While thinking Capers (Capparis) for fruits and vegetables, they are actually flower buds of an almost two-meter creeping shrub called prickly Capparis spinosa of the family Mediterranean olives grow in. In wild free state, you can meet Capers in Algeria, Central Asia, Iran, the Caucasus, but are grown in Southern Europe and North America.
Small buds of capers are known to some for centuries. Their first written mention is from approximately 2700 BC, and we find information about them in the oldest book in the culinary world. Of capers speak even in the "Epic of Gilgamesh", which is one of the most ancient monuments of literature.
There is a theory that the word "caper" is derived from the Greek name of the island of Cyprus. These plants grow in abundance in Cyprus, some grow in the Caucasus and Crimea rocks. It is prickly and amazingly resilient to natural conditions - can handle the heat and the salty sea breeze and can grow on bare rock. It can be seen even on the famous Wailing Wall.
Capers of the Greek island of Santorini have the best taste due to the high content of volcanic ash in the soil of the island. Usually the best and are considered valuable dense buds with a size smaller than 1 cm. Fruits of capers are sweet and juicy and taste reminiscent of watermelon. Their smell is like mustard, with a slightly pungent taste.
Flower buds of capers are collected between April and May and stay, then stay for 3 months in salt or a mixture of salt and olive oil. Undergo treatment, after which they acquire a dark green color. Capers are used fresh or pickled. The small buds of capers are oval and slightly elongated and slightly flattened on one side. On the market you can find several varieties of capers, which are named after the geographical location of origin
Composition of nutrients and capers
100 g of capers contains: 23 calories, 2.36 g protein, 4.89 g carbohydrates, 0.86 g fat
Capers are privileged in rich vitamins, fiber, organic acids, the buds contain about 25% protein and only 3% fat. In the chemical composition of the fruit we find generous amounts of vitamin C and iodine and sodium. Seeds usually contain up to 36% oil. In fact, during processing, capers do not go into heat influence, that allows them to retain maximum nutrients.
Selecting and storing capers
Capers are delicate fruits, the collection of which is very difficult work. This suggests a relatively high price. Highly prized in cooking are the small capers, and a first class are those which are grown in southern France. Characterized by a strong flavor and intense lemon flavor.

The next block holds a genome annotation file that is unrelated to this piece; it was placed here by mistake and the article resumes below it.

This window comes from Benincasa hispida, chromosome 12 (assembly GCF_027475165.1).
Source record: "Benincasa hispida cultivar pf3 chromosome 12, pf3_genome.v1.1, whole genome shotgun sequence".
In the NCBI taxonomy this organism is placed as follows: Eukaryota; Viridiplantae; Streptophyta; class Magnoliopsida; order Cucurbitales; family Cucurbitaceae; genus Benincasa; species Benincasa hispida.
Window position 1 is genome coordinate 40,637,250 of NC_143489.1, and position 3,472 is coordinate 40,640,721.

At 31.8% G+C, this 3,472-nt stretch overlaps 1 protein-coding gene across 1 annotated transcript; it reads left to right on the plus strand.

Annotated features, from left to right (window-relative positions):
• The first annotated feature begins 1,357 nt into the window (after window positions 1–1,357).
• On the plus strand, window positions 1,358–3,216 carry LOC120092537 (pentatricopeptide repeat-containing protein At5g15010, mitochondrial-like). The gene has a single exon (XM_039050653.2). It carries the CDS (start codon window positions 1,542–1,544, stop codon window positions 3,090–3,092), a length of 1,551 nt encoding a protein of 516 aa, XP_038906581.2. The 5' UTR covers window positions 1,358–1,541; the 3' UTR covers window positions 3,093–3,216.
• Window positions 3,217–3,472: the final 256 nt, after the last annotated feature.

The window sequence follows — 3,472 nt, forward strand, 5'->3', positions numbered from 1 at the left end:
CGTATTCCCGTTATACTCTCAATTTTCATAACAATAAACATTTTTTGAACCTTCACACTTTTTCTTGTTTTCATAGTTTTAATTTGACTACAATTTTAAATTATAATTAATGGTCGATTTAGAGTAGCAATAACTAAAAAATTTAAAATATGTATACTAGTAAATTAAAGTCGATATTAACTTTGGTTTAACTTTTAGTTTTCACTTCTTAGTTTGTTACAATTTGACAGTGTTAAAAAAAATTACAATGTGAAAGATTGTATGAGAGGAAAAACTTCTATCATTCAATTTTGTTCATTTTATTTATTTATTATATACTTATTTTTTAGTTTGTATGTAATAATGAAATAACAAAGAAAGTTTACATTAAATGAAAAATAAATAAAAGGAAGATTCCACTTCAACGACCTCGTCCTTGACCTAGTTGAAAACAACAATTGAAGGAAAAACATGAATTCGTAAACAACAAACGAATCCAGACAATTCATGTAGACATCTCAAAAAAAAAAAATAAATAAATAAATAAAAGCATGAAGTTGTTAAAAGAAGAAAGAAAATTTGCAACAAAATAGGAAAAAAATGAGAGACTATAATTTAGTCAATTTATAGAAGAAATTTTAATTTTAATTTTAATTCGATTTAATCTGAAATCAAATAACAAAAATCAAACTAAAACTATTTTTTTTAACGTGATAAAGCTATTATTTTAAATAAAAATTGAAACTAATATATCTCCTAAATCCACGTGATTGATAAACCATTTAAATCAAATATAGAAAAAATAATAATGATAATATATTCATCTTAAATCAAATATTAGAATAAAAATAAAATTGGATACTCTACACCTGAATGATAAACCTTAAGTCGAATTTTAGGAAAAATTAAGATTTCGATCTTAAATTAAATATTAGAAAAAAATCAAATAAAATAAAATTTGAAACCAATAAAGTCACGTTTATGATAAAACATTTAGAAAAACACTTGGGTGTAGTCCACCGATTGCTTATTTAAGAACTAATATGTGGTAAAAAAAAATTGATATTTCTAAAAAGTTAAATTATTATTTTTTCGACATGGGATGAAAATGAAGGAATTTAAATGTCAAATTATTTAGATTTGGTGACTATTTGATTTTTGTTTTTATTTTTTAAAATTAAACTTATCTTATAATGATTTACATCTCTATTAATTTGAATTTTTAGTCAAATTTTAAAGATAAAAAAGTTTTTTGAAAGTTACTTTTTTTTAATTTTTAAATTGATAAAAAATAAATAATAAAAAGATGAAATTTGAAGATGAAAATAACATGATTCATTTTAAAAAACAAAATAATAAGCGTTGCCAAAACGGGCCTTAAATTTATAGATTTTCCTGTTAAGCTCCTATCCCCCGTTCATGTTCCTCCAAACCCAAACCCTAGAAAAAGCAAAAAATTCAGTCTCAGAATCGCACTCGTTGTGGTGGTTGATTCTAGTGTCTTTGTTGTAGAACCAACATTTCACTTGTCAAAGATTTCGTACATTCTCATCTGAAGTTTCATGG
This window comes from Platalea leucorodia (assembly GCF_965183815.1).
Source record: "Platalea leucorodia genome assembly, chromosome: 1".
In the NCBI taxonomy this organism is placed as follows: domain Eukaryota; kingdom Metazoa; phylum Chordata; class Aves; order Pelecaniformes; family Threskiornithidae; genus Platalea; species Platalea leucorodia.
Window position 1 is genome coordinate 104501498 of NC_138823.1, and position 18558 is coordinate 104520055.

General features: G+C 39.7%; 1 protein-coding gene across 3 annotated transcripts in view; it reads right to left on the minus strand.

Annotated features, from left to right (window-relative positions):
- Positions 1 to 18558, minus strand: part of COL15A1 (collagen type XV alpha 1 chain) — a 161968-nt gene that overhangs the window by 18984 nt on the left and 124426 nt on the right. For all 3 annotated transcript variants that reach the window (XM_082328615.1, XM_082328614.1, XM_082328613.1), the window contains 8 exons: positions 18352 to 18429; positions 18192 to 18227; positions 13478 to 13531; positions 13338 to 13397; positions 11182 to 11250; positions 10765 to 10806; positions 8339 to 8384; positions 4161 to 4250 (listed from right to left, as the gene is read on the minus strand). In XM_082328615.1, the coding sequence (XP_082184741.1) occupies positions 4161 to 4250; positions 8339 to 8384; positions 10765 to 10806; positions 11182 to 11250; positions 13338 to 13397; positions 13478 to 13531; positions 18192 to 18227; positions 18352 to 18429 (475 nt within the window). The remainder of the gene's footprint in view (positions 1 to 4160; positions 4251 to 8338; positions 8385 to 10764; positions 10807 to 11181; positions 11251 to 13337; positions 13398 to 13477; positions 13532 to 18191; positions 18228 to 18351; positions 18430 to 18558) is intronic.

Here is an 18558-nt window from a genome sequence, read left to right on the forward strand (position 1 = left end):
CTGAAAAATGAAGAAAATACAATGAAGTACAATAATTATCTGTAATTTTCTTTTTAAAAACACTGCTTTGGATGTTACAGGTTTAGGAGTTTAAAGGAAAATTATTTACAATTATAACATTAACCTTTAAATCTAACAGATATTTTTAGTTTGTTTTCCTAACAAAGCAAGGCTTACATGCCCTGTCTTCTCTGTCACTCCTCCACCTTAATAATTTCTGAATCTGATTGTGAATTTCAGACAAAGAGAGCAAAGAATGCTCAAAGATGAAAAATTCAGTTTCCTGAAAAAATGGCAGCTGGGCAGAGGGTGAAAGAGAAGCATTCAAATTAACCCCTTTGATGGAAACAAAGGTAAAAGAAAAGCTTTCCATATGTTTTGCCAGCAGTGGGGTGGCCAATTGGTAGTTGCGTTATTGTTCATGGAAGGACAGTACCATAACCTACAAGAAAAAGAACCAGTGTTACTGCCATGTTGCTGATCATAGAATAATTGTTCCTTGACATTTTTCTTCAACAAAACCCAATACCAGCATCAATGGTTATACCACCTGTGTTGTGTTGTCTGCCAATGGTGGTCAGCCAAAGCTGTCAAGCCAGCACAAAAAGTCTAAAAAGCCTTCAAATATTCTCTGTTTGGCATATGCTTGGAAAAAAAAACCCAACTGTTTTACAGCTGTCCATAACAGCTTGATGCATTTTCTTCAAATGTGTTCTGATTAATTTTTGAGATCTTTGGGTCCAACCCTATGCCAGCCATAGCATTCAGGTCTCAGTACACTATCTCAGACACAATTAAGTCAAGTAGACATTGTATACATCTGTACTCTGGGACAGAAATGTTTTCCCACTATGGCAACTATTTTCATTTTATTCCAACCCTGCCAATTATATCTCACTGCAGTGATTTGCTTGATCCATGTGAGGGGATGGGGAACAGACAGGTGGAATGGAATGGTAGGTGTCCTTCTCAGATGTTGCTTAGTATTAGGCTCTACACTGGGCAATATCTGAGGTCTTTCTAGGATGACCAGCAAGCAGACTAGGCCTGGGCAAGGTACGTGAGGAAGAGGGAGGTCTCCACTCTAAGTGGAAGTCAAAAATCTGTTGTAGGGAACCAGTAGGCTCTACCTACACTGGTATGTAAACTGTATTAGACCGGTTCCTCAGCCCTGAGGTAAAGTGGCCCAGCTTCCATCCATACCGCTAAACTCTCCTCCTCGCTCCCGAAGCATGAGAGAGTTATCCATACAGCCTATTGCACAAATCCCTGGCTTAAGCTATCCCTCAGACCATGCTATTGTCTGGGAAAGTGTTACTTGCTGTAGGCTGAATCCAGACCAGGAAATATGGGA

Fresh capers must be whole, solid, fully enclosed and dark olive color. Typical of these buds is a spicy flavor. Often turn brown after harvesting, which necessitates treatment with copper salts to discolor.
You will know that capers are old and of poor quality, if blackened, rubbery and tasteless. You can buy them pickled in jars. Fresh capers can not be bought.
Culinary application of capers
Little capers are dried after harvesting of natural sunlight before they go in the marinade.
Widely used in pickles and as a supplement to beef, chicken and wild game. For the region of Caucasus, a tradition are pickled capers. Culinary capers use is mainly to enhance the flavor of the main ingredient in the dish, they usually give a slightly spicy and specific taste.
Ancient Greeks dried fruits of capers and used them to sweeten dishes. In salty brine taste and aroma of the fruit of capers gets too sharp. In France and England the young shoots and leaves are used in salads or for marinating with buds. There is even copper capers, you can experience in the places where they are grown massively. Here are two easy recipes for sauces with capers, suitable for pastas and fish.
Tomato sauce with capers
Take the flesh of the tomatoes and mix with crushed garlic, a little salt and finely chopped capers. Add chopped cilantro and mix with olive oil. This tomato sauce is quite suitable for flavoring pasta.
Fish sauce with capers
Mix all ingredients and serve as a sauce for grilled fish.
Benefits of capers
As already mentioned, the buds of capers are prized for thousands of years as a valuable food and even medicine. Lack of appetite can be easily be overcome with a handful of capers before eating. It is believed that chewing capers helps toothaches and is a sedative for nervous surges.
Prepare a decoction of the flowers that can help speed healing, has a beneficial effect in strengthening the heart.
A decoction of the roots of the plant are also considered a good analgesic, and a decoction of the bark is used in neuroses. Apart from toothaches, capers have a positive influence on the thyroid and oil of the seeds is used for massages. Fresh parts have proven clotting, antiseptic and analgesic properties.
Dangers of capers
Consumption of capers is deprecated in people suffering from kidney, gall bladder or liver problems.